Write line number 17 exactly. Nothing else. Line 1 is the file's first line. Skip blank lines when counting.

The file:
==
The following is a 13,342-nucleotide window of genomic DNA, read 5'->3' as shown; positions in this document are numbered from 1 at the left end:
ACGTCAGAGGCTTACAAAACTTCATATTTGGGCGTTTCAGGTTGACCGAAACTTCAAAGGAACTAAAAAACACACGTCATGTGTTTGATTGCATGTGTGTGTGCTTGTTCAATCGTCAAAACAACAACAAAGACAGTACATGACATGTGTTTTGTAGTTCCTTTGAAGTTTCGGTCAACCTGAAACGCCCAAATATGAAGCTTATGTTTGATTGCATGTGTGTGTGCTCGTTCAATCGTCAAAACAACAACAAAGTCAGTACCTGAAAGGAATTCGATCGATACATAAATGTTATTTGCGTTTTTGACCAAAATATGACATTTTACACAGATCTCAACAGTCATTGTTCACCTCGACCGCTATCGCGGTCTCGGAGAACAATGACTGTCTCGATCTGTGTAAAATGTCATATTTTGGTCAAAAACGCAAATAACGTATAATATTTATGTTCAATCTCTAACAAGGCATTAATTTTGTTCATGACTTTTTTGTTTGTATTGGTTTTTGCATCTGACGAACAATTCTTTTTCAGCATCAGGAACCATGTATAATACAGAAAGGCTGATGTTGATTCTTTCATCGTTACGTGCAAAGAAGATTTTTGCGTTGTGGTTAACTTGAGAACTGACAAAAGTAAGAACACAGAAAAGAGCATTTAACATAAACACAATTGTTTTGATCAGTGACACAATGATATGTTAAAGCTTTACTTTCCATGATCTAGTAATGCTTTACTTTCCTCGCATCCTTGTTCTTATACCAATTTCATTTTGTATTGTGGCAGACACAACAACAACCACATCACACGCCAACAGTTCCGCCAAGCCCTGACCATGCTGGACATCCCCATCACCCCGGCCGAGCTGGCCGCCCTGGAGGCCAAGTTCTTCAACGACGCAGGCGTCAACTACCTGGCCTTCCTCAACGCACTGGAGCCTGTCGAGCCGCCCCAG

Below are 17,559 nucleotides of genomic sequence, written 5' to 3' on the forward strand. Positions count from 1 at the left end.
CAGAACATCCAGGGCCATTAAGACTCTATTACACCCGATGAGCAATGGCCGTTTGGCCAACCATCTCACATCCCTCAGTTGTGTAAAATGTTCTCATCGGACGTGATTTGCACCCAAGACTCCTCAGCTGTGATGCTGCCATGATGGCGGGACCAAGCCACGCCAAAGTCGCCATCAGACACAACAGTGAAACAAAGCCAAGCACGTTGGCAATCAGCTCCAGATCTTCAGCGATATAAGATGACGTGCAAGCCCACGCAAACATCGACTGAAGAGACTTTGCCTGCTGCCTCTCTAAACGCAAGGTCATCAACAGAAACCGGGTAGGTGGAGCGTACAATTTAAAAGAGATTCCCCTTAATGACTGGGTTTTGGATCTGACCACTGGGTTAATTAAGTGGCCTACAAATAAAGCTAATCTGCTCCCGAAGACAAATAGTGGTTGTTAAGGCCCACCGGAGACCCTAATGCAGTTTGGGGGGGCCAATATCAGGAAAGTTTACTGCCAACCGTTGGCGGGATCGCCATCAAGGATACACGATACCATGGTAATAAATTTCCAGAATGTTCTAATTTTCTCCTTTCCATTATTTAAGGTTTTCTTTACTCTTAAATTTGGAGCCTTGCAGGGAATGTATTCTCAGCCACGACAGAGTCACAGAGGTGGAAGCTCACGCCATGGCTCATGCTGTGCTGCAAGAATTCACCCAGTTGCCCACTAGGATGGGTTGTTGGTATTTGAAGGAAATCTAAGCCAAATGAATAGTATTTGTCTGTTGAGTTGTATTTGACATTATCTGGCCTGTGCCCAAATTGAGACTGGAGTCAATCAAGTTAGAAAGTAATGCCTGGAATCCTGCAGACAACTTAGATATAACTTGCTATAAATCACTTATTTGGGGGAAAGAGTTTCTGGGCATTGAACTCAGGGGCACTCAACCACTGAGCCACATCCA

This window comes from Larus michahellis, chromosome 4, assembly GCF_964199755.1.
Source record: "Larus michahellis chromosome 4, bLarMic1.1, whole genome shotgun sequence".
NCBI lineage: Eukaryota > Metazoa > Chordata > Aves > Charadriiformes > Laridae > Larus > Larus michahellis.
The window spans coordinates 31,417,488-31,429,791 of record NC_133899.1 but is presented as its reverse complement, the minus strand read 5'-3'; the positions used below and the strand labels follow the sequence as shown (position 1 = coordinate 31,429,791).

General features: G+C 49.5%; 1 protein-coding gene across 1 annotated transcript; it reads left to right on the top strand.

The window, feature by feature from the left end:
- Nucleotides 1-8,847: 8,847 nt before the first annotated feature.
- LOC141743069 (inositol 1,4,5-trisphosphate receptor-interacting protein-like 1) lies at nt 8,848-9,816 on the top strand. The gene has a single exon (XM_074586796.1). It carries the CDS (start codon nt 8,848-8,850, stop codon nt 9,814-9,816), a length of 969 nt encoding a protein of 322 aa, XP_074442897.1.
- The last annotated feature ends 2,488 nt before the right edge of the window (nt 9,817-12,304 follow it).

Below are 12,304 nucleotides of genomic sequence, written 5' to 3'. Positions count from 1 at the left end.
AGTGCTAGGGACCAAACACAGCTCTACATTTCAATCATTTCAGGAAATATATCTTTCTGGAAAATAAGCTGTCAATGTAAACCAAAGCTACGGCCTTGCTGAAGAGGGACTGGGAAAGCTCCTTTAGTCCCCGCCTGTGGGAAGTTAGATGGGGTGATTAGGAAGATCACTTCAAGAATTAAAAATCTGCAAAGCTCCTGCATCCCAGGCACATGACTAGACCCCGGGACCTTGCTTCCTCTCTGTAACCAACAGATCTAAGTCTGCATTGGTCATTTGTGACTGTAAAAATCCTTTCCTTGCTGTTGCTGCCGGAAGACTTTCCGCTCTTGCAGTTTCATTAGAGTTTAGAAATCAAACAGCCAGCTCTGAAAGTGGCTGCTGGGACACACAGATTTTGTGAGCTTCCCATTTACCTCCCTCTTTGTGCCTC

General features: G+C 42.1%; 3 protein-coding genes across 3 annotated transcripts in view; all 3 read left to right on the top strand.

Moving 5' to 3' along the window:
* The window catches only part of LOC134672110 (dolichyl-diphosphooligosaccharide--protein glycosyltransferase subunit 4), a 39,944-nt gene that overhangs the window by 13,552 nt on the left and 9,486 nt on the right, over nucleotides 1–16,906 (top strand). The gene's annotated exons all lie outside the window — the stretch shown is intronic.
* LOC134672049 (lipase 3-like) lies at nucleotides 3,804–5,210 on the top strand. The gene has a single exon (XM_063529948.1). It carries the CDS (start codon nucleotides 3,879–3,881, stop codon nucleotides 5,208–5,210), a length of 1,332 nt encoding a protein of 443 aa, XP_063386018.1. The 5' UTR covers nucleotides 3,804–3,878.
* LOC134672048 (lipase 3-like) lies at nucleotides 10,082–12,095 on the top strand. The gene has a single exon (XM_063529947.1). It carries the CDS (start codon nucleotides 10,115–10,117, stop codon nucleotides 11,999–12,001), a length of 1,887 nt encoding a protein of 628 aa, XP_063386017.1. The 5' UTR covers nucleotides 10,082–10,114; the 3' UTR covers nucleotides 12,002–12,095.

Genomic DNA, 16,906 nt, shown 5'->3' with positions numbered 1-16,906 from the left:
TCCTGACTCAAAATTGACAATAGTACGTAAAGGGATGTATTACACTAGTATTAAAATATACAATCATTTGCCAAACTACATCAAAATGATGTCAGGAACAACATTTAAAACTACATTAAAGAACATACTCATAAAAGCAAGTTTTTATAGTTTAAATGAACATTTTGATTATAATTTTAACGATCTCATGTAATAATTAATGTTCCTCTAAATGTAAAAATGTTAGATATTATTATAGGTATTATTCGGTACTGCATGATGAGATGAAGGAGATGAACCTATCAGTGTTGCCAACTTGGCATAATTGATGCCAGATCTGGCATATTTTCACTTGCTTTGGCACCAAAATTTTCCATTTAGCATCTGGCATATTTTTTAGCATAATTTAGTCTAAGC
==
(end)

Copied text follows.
Moving 5' to 3' along the window: